Load ’em up and prepare to move out partner. Plume is your typical revenge fueled western that takes place in an alternate reality filled with ancient magic.
Vesper Grey, the leading lady and main protagonist, is a young woman who thought her life would be forever confined to teacups and girdles until one fateful day, a gust of wind changed everything. You see her father, Magnus, is an archaeologist who travels around the world in search of ordinary objects with extraordinary capabilities. Vesper’s mother passed away several years before, and since Magnus’ line of duty is far from safe, Vesper grew up in the presence of her Aunt Agatha Murdock, a God fearing woman who constantly reminds Vesper about her lack of lady like qualities. Needless to say, Vesper jumps at the chance for adventure without a second thought.
Vesper is my kinda gal because she is far from perfect and is bound to make mistakes. She walks a fine line between justice and vengeance, and that’s what makes her real. Spurred on by the murder of her father, Vesper is determined to get her revenge and make sure that the items her father discovered don’t fall into the wrong hands. Sure, she’s got a bit of a temper, and she can go a little overboard when retrieving an artifact, but her heart is always in the right place. Vesper is no stranger to gunfire and has no problem taking a life when she needs to. She is always part of the action working with her allies and is never seen hiding in the corner when a fight breaks out. Vesper’s twisted sense of humor and occasionally combative relationship with Corrick contribute to her likeability.
Corrick, a former prince bound to the Amulet of Auru 600 years ago, is our secondary protagonist. Although Corrick was bound to serve the individual who wears the amulet, he isn’t a mindless tool. He has a distinct personality of his own. Corrick is perceptive He isn’t above showing off some of his powers to get his point across. Corrick also does a pretty good job at keeping Vesper in check.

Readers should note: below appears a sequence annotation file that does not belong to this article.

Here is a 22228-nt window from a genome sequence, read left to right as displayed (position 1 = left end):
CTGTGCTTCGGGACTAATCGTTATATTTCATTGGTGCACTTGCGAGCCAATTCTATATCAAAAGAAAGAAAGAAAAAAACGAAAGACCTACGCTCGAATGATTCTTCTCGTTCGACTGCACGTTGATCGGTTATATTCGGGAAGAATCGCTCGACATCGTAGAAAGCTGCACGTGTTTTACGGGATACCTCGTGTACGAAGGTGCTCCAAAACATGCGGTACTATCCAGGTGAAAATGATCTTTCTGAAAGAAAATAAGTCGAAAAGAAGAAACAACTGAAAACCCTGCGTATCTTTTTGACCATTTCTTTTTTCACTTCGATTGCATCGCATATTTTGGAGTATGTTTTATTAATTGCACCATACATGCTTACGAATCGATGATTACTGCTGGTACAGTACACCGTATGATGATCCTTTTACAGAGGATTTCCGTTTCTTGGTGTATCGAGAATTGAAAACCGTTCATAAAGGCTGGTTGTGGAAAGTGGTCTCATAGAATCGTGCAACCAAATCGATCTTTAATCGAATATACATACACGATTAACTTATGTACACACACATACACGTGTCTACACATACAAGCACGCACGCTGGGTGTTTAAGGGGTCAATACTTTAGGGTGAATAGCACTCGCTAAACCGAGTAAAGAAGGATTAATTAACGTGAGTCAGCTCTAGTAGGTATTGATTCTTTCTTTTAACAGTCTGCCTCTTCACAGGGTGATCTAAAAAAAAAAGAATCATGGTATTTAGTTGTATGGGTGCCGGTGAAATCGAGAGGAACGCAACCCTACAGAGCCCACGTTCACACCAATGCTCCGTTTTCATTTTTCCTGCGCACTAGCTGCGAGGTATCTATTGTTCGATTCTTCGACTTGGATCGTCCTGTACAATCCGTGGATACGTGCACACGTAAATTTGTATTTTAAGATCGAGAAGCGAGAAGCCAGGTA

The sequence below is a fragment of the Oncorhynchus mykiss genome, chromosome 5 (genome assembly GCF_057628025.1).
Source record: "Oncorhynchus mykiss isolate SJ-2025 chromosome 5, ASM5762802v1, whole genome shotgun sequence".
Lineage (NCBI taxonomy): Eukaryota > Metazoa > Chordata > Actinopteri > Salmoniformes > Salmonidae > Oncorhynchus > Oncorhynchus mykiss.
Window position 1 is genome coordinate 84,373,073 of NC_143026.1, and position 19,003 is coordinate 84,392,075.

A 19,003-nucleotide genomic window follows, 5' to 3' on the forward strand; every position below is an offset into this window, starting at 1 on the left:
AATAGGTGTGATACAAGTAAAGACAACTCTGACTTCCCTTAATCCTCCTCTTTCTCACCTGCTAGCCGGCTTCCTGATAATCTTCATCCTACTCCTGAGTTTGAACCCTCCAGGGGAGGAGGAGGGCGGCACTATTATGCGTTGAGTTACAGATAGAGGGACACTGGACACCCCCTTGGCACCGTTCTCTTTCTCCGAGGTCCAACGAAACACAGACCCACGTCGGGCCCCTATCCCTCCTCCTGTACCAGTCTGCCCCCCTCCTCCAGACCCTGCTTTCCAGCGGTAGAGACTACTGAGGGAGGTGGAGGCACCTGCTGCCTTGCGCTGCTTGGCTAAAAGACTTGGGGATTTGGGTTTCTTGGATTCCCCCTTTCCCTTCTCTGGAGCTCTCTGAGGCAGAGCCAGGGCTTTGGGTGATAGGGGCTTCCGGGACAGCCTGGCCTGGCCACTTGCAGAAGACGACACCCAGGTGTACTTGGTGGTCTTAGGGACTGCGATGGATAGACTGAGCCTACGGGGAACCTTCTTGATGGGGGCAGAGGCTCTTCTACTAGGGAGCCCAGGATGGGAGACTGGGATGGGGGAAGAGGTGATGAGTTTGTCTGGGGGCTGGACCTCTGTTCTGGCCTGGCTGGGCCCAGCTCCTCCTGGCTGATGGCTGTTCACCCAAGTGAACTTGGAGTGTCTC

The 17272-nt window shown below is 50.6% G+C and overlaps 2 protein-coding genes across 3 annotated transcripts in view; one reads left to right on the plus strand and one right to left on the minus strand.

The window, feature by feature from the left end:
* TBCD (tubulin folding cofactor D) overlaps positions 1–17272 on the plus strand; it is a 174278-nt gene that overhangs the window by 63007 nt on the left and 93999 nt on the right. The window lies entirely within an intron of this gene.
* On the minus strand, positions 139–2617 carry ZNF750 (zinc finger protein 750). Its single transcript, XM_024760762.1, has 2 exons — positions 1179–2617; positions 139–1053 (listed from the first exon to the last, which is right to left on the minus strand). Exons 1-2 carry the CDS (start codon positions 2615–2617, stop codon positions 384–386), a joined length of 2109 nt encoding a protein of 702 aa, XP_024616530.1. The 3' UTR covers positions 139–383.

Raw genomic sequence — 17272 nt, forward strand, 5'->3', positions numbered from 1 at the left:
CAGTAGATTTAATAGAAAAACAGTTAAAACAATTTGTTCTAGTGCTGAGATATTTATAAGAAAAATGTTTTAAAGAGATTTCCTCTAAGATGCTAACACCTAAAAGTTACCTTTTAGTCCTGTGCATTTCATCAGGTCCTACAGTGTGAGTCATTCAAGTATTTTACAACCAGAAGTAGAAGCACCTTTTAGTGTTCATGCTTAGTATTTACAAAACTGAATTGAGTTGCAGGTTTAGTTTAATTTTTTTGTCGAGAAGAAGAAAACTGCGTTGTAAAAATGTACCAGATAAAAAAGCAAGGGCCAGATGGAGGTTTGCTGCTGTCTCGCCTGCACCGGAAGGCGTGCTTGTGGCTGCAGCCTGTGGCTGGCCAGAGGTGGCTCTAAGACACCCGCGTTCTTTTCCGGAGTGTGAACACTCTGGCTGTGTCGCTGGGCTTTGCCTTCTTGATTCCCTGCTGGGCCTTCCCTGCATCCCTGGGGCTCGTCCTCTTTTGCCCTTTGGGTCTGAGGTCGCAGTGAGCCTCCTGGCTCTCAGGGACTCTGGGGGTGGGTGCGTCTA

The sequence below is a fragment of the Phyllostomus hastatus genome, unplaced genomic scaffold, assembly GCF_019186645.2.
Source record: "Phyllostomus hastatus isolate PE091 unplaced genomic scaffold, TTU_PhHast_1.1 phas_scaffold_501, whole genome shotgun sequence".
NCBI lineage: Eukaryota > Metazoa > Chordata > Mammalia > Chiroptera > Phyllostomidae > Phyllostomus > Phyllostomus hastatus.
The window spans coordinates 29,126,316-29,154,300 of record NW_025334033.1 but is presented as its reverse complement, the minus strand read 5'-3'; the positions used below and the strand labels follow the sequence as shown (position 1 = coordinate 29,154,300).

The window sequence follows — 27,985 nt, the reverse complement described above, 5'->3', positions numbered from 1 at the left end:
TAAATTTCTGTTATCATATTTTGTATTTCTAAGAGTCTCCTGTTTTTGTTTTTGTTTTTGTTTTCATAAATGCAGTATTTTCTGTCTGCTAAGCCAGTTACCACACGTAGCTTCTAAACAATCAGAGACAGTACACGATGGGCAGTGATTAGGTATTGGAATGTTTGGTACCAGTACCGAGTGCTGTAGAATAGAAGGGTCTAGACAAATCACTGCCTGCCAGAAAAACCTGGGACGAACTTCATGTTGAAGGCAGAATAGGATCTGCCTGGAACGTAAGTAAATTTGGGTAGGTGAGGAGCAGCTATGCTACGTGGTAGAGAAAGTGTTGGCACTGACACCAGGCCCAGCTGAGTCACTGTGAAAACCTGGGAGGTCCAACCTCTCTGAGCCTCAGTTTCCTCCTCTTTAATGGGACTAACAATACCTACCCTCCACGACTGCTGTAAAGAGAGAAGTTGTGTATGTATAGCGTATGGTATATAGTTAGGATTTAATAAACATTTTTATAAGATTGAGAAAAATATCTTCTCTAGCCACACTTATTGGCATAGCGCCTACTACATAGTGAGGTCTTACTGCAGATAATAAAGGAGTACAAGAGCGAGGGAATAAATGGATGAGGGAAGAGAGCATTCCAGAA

Tegan, a practical prostitute who knows that the west can’t be won in a dress and that strategy is always welcomed but stupidity is not, happily supplies our two heroes with back-up. She also feeds Vesper’s comedic side. Poor Corrick. Six centuries hasn’t prepared him for the situations these two women drag him into.
Rounding up the main cast is Dominick, Magnus’ former partner and…murderer. Dominick’s motive runs parallel to Vesper’s in a sense, revenge for the death of his family. One thing you can count on in the west no matter what universe is an endless cycle of revenge. With a race to collect artifacts, only time will tell if this cycle will end.
K. Lynn Smith’s use of a double outline, the first, a standard black, and the second, a thin white, adds an element of mystique. Characters appear to be glowing in their surrounding as if to emphasize the fact that this Wild West is a unique creation. It isn’t a historical fiction of any sort, but vision of the West where magic is an integral part of the world. Unlike most comics where speech bubbles remain static and the typeface does all the work, Smith’s speech bubbles change their shape during heated moments, boosting the tense mood between characters.
Plume is available online and, thanks to a successful Kickstarter, in print.